My SVG Workflow Needs to Change

My process for create and publishing SVGs on the web is a little cumbersome. The goal of this walk-through is to be able to write a script (Grunt process) that’ll take care of this tedium for me. Feel free to skip the backstory and go right to the script demo at the bottom.

Tools of the Trade icons – 90 x 300px PNGs images

To start I need an example of images that should be SVGs. As a designer and illustrator, I have these icons that I call my Tools of the Trade on my homepage:

  • A Pencil for sketching – modeled after the Dixon® Ticonderoga #2 (my favorite toy)
  • A Pen for illustrating – modeled after the Stabilo® .88 Drawing Pen
  • A Marker for UX & whiteboarding – modeled after Standard Expo® Dry Erase Marker
  • A Tablet Pen for design – modeled after Wacom® Intuos2 pen

I use them as background images in my header using the class .tooltime (a friendly nod to Tim “The Tool Man” Taylor and Al “The Bore Man” Boreland).



What’s Wrong with Images?
My biggest problem with these icons is that they aren’t transparent! Why are they even PNGs?! I could just re-export each one with an alpha channel, but because they were originally designed and exported using Illustrator why not clean them up and improve my design workflow at the same time.

Performance – SVGs instead of images FTW!
I already increased the performance using lazyload (actually LazySizes) taking the total payload of my single page portfolio site from ~4MB to 1mb; A 400% reduction (right?). So how big are these PNGs? Each one is about 3.6kb, plus the network request. I think we should be able to dramatically reduce that using SVG. (In fact we can, it’s only 1.1kb, plus no request).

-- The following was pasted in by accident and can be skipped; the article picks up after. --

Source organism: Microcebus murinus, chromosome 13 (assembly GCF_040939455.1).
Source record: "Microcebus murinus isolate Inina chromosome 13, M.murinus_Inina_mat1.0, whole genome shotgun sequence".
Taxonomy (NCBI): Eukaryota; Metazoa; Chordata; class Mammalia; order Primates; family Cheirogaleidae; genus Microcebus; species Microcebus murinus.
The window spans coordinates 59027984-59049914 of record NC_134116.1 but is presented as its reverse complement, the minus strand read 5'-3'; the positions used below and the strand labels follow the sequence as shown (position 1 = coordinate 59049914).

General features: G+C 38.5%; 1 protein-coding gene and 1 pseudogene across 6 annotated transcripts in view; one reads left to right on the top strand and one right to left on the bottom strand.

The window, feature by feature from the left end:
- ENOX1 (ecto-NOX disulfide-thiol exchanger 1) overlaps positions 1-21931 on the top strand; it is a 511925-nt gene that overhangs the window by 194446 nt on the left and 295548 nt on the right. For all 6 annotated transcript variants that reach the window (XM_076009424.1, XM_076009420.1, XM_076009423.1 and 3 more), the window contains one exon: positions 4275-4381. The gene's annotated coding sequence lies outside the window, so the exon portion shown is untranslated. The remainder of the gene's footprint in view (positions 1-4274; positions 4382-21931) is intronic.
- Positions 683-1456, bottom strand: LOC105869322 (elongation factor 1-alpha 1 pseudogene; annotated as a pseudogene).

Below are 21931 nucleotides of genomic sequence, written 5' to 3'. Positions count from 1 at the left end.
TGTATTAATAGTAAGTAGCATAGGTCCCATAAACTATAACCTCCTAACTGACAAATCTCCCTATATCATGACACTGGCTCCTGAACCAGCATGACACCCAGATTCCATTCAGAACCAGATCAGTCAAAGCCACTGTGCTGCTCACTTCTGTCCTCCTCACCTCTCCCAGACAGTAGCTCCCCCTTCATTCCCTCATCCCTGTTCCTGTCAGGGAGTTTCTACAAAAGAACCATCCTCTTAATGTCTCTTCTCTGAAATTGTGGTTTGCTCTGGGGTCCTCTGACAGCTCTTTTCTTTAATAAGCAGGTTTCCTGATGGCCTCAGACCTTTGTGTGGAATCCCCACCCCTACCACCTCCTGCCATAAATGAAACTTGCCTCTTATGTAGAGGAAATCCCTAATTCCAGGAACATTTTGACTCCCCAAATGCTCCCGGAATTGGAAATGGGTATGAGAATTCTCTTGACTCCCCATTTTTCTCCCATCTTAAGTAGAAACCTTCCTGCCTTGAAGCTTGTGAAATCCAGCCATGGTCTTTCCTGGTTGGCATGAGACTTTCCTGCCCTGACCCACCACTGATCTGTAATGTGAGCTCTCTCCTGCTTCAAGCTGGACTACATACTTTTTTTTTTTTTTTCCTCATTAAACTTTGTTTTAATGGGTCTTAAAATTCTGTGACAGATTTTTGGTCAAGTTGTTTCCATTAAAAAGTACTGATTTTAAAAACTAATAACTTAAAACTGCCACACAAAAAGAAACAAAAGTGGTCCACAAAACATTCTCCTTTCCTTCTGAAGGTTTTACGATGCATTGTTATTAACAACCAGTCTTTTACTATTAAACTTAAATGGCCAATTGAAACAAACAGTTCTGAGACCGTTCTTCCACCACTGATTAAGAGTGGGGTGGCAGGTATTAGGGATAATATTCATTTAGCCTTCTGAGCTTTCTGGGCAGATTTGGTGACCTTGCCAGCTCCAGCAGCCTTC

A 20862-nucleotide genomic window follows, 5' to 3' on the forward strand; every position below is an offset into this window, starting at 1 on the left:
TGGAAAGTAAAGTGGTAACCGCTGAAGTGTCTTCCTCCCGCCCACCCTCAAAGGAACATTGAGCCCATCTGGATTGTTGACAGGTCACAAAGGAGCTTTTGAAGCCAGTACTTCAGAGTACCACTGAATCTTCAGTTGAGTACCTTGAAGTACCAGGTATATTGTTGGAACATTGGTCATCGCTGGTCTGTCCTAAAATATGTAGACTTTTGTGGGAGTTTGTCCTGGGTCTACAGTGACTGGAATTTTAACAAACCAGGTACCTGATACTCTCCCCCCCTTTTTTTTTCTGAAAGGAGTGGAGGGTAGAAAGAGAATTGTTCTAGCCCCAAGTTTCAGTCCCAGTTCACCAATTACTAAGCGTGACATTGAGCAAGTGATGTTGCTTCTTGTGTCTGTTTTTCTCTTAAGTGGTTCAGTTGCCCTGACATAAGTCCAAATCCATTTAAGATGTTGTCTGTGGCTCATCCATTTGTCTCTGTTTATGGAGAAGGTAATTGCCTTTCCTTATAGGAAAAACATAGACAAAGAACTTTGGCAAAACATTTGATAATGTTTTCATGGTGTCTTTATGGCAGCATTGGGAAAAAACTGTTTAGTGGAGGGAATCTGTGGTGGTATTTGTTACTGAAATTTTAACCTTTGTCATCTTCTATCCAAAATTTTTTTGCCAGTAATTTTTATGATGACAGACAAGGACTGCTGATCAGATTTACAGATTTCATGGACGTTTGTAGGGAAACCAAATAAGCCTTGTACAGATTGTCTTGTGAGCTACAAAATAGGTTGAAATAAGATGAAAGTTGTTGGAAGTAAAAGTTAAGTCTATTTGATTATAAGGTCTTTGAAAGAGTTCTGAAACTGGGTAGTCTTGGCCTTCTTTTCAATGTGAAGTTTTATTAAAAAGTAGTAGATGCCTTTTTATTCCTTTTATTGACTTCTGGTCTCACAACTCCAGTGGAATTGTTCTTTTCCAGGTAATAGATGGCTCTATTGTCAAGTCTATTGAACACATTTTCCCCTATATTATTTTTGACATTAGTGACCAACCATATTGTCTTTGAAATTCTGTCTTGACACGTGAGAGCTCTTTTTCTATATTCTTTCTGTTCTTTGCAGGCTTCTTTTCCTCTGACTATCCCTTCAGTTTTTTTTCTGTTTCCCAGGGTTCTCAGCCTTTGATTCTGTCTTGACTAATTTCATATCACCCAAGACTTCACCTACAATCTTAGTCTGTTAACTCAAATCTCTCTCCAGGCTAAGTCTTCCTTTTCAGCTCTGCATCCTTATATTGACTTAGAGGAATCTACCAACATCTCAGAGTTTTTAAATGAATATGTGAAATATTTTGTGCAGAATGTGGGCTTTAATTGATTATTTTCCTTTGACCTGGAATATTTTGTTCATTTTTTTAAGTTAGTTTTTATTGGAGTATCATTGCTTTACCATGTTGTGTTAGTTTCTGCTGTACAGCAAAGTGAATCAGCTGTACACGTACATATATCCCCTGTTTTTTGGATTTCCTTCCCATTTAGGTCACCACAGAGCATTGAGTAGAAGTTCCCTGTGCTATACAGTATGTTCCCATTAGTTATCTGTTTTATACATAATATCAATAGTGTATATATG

Creating SVGs – Step-by-Step

1. In Adobe® Illustrator, create a new document that is the desired dimensions, or viewport. In this case it is 90x300px.

2. Open the original artwork, highlight the shapes and paths, copy and paste the graphic into the new document (step 1).


3. Next choose “Save As…” and change the format to “SVG”. Then click “Save”.


4. Next, select “SVG Code…” at the bottom.

5. Highlight and Copy the text in that SVG code dialog window.


6. Visit the SVG Editor from Google:

7. In the top left Select the SVG icon.


8. Paste the SVG Code from Illustrator into this SVG editor. Then click Apply Changes.

9. Now, Click the icon in the SVG Editor once more and copy the edited SVG code.

10. Open Peter Collingridge’s SVG Optimizer:

11. Paste the SVG Code in the the box and click “Load” button.


12. Choose the level of “Optimisation” (Conservative or Extreme).

13. Download the optimized SVG.

Finishing Steps
Now I’ll rename the SVG from “optimised.svg” to something more meaningful, i.e., tool-pencil.svg. Then upload to my server. Remember, even on the server I can still edit it, add groups, titles, CSS, fill and stroke colors, even animate it because SVG is markup. They are made for customizing. Also, remember original PNG was ~4kb. As an optimized SVG it is now only 1kb.image01

Next Steps
The process for optimizing SVGs isn’t hard, it just requires a few steps and tools. The goal of jotting this process down is because I would like to automate it instead of Copying & Pasting. I think I could build a script to do this. Essentially, saving the SVG right from Adobe® Illustrator that is optimized and ready for the web. Stay tuned for developments and thanks for reading!


CSS Tricks – Intro to SVG
Chris Coyier. Enough said. Tons of great resources here:

Drawing Basic Shapes
Basic shapes are easier to draw than polygons. So if you find yourself needing a or element use the SVG shape syntax instead. It’s simpler to read and edit.

More Advanced Shapes
If you’re feeling adventurous and want to understand how the and element work, here are a few useful resources that I’ve found to teach you how to edit SVG paths:

Base64 Encoder/Decoder
Turn your SVGs into Base64 encoded images that you can quickly reference:

Potential Solution